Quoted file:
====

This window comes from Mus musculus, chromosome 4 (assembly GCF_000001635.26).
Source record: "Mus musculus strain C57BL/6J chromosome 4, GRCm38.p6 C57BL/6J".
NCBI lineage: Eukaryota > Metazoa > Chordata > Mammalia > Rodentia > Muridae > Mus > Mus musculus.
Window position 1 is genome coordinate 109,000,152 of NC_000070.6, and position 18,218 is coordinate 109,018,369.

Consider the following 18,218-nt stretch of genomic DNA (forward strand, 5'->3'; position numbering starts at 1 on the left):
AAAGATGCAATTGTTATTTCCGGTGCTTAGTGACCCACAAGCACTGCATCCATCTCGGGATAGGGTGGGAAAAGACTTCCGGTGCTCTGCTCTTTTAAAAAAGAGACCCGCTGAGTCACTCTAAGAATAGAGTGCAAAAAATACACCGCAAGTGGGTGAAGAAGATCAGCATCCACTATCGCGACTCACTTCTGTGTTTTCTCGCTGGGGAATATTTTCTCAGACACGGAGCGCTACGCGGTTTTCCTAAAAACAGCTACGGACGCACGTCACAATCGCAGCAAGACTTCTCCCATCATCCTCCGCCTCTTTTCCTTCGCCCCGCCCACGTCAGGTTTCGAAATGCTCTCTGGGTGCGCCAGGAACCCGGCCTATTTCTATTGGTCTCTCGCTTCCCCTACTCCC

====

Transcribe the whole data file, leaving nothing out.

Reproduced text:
This window comes from Mus musculus, chromosome 4 (assembly GCF_000001635.26).
Source record: "Mus musculus strain C57BL/6J chromosome 4, GRCm38.p6 C57BL/6J".
NCBI lineage: Eukaryota > Metazoa > Chordata > Mammalia > Rodentia > Muridae > Mus > Mus musculus.
Window position 1 is genome coordinate 109,000,152 of NC_000070.6, and position 18,218 is coordinate 109,018,369.

Consider the following 18,218-nt stretch of genomic DNA (forward strand, 5'->3'; position numbering starts at 1 on the left):
AAAGATGCAATTGTTATTTCCGGTGCTTAGTGACCCACAAGCACTGCATCCATCTCGGGATAGGGTGGGAAAAGACTTCCGGTGCTCTGCTCTTTTAAAAAAGAGACCCGCTGAGTCACTCTAAGAATAGAGTGCAAAAAATACACCGCAAGTGGGTGAAGAAGATCAGCATCCACTATCGCGACTCACTTCTGTGTTTTCTCGCTGGGGAATATTTTCTCAGACACGGAGCGCTACGCGGTTTTCCTAAAAACAGCTACGGACGCACGTCACAATCGCAGCAAGACTTCTCCCATCATCCTCCGCCTCTTTTCCTTCGCCCCGCCCACGTCAGGTTTCGAAATGCTCTCTGGGTGCGCCAGGAACCCGGCCTATTTCTATTGGTCTCTCGCTTCCCCTACTCCC